May the peace of Christ reign in your hearts!
This weekend’s readings draw us to reflect more deeply upon the way of forgiveness, which is different than reconciliation.
The sage in the book of Sirach begins by describing negative behavior based upon sin. He then directs the reader’s thoughts toward higher realms by posing a simple logical question: how can you expect forgiveness and peace for yourself, if you keep angry and hateful thoughts toward someone else? It doesn’t make sense! In the Gospel, Peter’s question seems logical because we all get exasperated at times when there are repeated behaviors that offend us and there is no sign of change (imagine what it must be like to struggle with an addiction!). According to Peter, there has to be some limit so that you can withdraw from being hurt. I can understand Peter’s point. I am sure that many of you do too. Jesus, the Fount of All Wisdom, guides us to the kingdom of heaven through Peter’s question. Forgiveness must be given by us, so that we also may be forgiven: there is no choice. Forgiveness means laying down the right to just retribution or recompense for an offense against you. It is given over to God. It can only be given by the one offended. It cannot be bought, sold, or merited by an offender. This is forgiveness.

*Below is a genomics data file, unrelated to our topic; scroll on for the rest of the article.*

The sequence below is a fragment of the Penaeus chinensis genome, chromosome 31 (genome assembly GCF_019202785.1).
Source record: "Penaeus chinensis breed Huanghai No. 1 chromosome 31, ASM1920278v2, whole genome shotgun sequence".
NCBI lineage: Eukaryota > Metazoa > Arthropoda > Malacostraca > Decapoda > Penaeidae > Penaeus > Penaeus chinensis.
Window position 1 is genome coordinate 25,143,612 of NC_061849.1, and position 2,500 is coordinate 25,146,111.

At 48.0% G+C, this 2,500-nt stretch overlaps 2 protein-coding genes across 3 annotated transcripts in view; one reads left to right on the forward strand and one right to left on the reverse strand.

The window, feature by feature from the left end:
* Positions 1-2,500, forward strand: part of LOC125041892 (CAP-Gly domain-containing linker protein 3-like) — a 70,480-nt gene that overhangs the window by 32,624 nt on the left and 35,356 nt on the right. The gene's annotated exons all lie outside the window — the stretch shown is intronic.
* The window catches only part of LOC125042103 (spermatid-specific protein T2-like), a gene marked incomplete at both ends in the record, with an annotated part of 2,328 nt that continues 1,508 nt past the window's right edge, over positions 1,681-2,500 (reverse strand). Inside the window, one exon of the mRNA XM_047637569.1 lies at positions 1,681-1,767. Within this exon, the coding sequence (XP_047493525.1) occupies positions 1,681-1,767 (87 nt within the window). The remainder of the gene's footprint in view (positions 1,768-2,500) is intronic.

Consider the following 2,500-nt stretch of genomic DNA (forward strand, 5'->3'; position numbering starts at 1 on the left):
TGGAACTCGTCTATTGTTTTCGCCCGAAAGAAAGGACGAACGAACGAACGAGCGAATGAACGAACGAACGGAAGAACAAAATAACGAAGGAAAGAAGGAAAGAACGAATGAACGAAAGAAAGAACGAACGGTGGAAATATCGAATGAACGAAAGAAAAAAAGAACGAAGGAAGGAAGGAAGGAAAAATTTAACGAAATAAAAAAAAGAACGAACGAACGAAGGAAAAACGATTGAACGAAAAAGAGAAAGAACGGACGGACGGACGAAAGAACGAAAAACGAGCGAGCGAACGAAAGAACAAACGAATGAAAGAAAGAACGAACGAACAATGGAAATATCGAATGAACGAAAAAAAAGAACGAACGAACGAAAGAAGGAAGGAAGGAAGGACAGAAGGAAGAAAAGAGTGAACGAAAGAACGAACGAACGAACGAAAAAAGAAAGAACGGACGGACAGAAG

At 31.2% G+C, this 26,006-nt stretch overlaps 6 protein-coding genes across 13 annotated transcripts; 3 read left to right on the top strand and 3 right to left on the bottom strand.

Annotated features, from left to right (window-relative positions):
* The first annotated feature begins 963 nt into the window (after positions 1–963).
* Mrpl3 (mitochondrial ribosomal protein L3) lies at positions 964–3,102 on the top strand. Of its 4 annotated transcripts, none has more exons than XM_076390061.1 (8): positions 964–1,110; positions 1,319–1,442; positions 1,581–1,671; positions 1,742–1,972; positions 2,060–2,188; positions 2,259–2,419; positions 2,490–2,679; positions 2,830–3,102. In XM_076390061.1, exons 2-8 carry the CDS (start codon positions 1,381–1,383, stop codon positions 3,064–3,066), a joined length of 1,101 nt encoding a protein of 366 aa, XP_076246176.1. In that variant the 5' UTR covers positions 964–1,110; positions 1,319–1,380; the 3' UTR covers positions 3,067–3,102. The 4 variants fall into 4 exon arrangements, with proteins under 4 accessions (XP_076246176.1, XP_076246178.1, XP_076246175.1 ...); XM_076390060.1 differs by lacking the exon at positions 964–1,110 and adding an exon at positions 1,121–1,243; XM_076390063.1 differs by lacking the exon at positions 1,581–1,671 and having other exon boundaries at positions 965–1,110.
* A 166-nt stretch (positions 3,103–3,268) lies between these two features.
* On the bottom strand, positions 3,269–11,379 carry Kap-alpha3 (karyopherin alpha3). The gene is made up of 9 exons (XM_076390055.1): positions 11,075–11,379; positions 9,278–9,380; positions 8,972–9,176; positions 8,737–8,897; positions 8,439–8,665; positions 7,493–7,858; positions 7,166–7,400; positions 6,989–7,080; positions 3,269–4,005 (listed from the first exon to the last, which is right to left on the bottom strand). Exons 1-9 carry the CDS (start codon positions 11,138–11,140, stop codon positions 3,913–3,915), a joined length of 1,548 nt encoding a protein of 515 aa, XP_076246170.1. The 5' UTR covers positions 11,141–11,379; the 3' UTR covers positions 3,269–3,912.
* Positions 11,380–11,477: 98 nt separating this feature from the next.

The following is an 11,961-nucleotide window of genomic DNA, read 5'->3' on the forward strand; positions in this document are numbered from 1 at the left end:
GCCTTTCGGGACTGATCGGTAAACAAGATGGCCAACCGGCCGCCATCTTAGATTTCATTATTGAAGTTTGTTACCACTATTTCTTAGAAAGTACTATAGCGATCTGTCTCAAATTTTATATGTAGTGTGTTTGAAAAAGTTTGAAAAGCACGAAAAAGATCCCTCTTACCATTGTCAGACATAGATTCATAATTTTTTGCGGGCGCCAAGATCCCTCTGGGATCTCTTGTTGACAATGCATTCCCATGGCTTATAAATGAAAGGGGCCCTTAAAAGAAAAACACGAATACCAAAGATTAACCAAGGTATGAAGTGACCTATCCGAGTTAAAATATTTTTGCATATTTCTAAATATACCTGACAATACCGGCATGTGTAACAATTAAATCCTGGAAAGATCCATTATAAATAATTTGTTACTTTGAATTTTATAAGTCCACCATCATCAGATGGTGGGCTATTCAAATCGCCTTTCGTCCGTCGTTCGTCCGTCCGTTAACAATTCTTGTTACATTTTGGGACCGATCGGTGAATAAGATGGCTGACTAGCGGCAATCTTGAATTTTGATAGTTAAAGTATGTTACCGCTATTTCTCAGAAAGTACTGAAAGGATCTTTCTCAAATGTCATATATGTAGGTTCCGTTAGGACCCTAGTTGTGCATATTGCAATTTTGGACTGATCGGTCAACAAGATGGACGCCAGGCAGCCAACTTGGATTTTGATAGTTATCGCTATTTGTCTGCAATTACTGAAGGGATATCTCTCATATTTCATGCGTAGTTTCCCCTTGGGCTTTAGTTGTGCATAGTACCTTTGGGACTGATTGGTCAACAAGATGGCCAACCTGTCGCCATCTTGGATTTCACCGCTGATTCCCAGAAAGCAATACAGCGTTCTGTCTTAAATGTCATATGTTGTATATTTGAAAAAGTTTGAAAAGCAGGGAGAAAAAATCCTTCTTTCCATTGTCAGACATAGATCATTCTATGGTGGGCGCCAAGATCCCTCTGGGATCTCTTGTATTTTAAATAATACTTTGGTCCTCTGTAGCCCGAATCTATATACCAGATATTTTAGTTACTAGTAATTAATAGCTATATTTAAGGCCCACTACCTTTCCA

Reconciliation is another matter. To be reconciled is to have a relationship repaired and trust re-established. The offender must make a sincere apology, then demonstrate a change in behavior to manifest the change of heart & mind. The decision to allow the person back into a relationship of mutual trust rests with the one who was offended. Depending upon the magnitude and frequency of the offense, reconciliation may or may not be possible. When reconciliation is not possible, it is still possible to forgive by giving the pain and offender over to God. In the sacrament of Penance, God reconciles us to himself. Even though we will sin again, God will always embrace us because his love is so great!
Understanding the difference between forgiveness and reconciliation is important because not everyone who offends is going to apologize, nor are they necessarily able to change. In such cases, we have to forgive so that we do not carry the wound in our hearts. We can be free and well by trusting them to God who knows what is best for them and us! Thank you Jesus for this freedom!
God bless you all! +++ Fr. Peter